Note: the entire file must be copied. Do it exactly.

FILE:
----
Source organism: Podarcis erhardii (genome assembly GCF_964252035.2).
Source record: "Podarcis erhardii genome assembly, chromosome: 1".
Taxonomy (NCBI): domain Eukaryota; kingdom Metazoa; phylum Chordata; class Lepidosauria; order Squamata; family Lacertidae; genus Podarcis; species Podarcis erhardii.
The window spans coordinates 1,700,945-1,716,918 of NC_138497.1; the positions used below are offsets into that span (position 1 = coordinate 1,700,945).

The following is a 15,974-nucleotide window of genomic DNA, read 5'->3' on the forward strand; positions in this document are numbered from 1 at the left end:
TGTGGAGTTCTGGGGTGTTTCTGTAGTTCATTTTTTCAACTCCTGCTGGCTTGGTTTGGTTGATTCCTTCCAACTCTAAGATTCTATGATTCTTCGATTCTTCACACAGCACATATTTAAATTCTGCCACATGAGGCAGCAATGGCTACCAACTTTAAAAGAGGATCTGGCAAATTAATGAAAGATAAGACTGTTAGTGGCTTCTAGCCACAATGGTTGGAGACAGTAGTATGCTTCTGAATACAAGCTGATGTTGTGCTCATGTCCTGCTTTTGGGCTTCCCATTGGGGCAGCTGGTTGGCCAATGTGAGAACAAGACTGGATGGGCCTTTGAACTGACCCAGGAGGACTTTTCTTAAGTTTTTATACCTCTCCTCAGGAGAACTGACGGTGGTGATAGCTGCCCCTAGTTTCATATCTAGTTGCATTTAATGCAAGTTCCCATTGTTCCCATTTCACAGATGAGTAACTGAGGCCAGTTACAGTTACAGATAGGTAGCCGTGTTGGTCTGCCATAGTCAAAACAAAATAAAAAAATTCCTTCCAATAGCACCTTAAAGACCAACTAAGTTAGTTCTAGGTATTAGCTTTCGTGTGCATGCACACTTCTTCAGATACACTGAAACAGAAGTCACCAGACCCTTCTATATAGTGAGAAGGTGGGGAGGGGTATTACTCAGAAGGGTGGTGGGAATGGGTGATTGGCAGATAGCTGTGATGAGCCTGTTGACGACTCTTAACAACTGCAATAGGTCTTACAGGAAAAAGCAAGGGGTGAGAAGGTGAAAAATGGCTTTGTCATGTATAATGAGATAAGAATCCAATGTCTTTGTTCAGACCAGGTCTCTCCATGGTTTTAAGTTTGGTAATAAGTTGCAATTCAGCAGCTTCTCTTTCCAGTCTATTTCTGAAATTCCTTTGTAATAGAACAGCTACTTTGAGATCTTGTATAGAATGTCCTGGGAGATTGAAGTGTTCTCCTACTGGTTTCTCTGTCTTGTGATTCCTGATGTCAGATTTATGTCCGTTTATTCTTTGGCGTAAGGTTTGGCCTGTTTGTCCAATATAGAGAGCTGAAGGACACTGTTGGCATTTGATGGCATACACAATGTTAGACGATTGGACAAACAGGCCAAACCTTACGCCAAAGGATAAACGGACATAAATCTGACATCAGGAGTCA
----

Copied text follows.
Source organism: Podarcis erhardii (genome assembly GCF_964252035.2).
Source record: "Podarcis erhardii genome assembly, chromosome: 1".
Taxonomy (NCBI): domain Eukaryota; kingdom Metazoa; phylum Chordata; class Lepidosauria; order Squamata; family Lacertidae; genus Podarcis; species Podarcis erhardii.
The window spans coordinates 1,700,945-1,716,918 of NC_138497.1; the positions used below are offsets into that span (position 1 = coordinate 1,700,945).

The following is a 15,974-nucleotide window of genomic DNA, read 5'->3' on the forward strand; positions in this document are numbered from 1 at the left end:
TGTGGAGTTCTGGGGTGTTTCTGTAGTTCATTTTTTCAACTCCTGCTGGCTTGGTTTGGTTGATTCCTTCCAACTCTAAGATTCTATGATTCTTCGATTCTTCACACAGCACATATTTAAATTCTGCCACATGAGGCAGCAATGGCTACCAACTTTAAAAGAGGATCTGGCAAATTAATGAAAGATAAGACTGTTAGTGGCTTCTAGCCACAATGGTTGGAGACAGTAGTATGCTTCTGAATACAAGCTGATGTTGTGCTCATGTCCTGCTTTTGGGCTTCCCATTGGGGCAGCTGGTTGGCCAATGTGAGAACAAGACTGGATGGGCCTTTGAACTGACCCAGGAGGACTTTTCTTAAGTTTTTATACCTCTCCTCAGGAGAACTGACGGTGGTGATAGCTGCCCCTAGTTTCATATCTAGTTGCATTTAATGCAAGTTCCCATTGTTCCCATTTCACAGATGAGTAACTGAGGCCAGTTACAGTTACAGATAGGTAGCCGTGTTGGTCTGCCATAGTCAAAACAAAATAAAAAAATTCCTTCCAATAGCACCTTAAAGACCAACTAAGTTAGTTCTAGGTATTAGCTTTCGTGTGCATGCACACTTCTTCAGATACACTGAAACAGAAGTCACCAGACCCTTCTATATAGTGAGAAGGTGGGGAGGGGTATTACTCAGAAGGGTGGTGGGAATGGGTGATTGGCAGATAGCTGTGATGAGCCTGTTGACGACTCTTAACAACTGCAATAGGTCTTACAGGAAAAAGCAAGGGGTGAGAAGGTGAAAAATGGCTTTGTCATGTATAATGAGATAAGAATCCAATGTCTTTGTTCAGACCAGGTCTCTCCATGGTTTTAAGTTTGGTAATAAGTTGCAATTCAGCAGCTTCTCTTTCCAGTCTATTTCTGAAATTCCTTTGTAATAGAACAGCTACTTTGAGATCTTGTATAGAATGTCCTGGGAGATTGAAGTGTTCTCCTACTGGTTTCTCTGTCTTGTGATTCCTGATGTCAGATTTATGTCCGTTTATTCTTTGGCGTAAGGTTTGGCCTGTTTGTCCAATATAGAGAGCTGAAGGACACTGTTGGCATTTGATGGCATACACAATGTTAGACGATTGGACAAACAGGCCAAACCTTACGCCAAAGGATAAACGGACATAAATCTGACATCAGGAGTCA